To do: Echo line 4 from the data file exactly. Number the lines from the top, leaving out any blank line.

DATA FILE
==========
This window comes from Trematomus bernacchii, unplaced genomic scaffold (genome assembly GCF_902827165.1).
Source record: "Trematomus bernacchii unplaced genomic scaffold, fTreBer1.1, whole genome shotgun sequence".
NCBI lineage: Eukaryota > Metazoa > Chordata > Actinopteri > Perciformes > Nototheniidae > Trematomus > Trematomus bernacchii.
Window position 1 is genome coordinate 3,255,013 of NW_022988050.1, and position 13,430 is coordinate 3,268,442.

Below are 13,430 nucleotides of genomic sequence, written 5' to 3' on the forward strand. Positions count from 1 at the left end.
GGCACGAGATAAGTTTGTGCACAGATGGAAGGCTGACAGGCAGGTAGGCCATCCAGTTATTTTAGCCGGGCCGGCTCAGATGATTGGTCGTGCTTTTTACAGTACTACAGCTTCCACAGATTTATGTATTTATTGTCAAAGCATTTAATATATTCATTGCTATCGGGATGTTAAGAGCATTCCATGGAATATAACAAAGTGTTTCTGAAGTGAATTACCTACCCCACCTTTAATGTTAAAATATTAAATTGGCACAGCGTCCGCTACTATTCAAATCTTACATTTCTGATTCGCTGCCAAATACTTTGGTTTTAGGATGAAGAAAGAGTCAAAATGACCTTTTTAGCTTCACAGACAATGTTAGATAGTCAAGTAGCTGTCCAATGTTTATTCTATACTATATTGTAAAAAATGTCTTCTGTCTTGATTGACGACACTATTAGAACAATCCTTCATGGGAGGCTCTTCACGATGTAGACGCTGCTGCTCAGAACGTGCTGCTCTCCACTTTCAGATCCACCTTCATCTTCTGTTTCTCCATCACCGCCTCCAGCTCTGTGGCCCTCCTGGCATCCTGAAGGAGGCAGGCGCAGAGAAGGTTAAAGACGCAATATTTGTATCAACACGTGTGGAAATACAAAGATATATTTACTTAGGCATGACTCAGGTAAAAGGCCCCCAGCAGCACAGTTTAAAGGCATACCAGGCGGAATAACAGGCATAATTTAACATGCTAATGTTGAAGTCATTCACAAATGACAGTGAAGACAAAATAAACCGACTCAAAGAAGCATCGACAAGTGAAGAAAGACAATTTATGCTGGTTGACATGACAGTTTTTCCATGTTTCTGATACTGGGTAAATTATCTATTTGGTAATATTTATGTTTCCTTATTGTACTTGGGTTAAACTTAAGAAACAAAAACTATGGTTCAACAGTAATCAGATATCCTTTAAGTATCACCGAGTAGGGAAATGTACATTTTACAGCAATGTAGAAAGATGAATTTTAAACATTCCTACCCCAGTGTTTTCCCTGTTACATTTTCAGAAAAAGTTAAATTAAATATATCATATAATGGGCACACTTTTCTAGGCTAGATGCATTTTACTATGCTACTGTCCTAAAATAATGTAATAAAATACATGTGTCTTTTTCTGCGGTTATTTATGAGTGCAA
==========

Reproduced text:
Window position 1 is genome coordinate 3,255,013 of NW_022988050.1, and position 13,430 is coordinate 3,268,442.